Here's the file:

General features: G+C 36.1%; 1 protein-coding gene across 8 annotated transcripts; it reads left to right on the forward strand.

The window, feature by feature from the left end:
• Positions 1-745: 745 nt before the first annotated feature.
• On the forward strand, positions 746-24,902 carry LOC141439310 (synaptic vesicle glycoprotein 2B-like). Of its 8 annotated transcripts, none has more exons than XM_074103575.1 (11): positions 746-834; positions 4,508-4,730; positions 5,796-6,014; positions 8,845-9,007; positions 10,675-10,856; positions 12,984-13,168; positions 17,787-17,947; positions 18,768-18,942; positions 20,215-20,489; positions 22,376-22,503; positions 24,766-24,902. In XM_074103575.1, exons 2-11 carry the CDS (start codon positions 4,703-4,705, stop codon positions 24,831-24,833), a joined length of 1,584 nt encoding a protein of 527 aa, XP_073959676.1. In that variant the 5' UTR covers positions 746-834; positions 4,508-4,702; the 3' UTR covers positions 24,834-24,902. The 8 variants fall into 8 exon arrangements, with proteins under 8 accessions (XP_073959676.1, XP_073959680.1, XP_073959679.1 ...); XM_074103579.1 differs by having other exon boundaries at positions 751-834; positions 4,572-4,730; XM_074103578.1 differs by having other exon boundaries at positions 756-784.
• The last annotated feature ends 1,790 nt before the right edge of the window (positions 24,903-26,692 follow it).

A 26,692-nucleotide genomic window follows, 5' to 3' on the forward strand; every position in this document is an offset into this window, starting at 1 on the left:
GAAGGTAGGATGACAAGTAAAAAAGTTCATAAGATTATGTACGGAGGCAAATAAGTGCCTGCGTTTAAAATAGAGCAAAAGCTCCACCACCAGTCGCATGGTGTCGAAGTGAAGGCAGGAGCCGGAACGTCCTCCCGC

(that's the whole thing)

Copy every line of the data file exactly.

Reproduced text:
General features: G+C 36.1%; 1 protein-coding gene across 8 annotated transcripts; it reads left to right on the forward strand.

The window, feature by feature from the left end:
• Positions 1-745: 745 nt before the first annotated feature.
• On the forward strand, positions 746-24,902 carry LOC141439310 (synaptic vesicle glycoprotein 2B-like). Of its 8 annotated transcripts, none has more exons than XM_074103575.1 (11): positions 746-834; positions 4,508-4,730; positions 5,796-6,014; positions 8,845-9,007; positions 10,675-10,856; positions 12,984-13,168; positions 17,787-17,947; positions 18,768-18,942; positions 20,215-20,489; positions 22,376-22,503; positions 24,766-24,902. In XM_074103575.1, exons 2-11 carry the CDS (start codon positions 4,703-4,705, stop codon positions 24,831-24,833), a joined length of 1,584 nt encoding a protein of 527 aa, XP_073959676.1. In that variant the 5' UTR covers positions 746-834; positions 4,508-4,702; the 3' UTR covers positions 24,834-24,902. The 8 variants fall into 8 exon arrangements, with proteins under 8 accessions (XP_073959676.1, XP_073959680.1, XP_073959679.1 ...); XM_074103579.1 differs by having other exon boundaries at positions 751-834; positions 4,572-4,730; XM_074103578.1 differs by having other exon boundaries at positions 756-784.
• The last annotated feature ends 1,790 nt before the right edge of the window (positions 24,903-26,692 follow it).

A 26,692-nucleotide genomic window follows, 5' to 3' on the forward strand; every position in this document is an offset into this window, starting at 1 on the left:
GAAGGTAGGATGACAAGTAAAAAAGTTCATAAGATTATGTACGGAGGCAAATAAGTGCCTGCGTTTAAAATAGAGCAAAAGCTCCACCACCAGTCGCATGGTGTCGAAGTGAAGGCAGGAGCCGGAACGTCCTCCCGC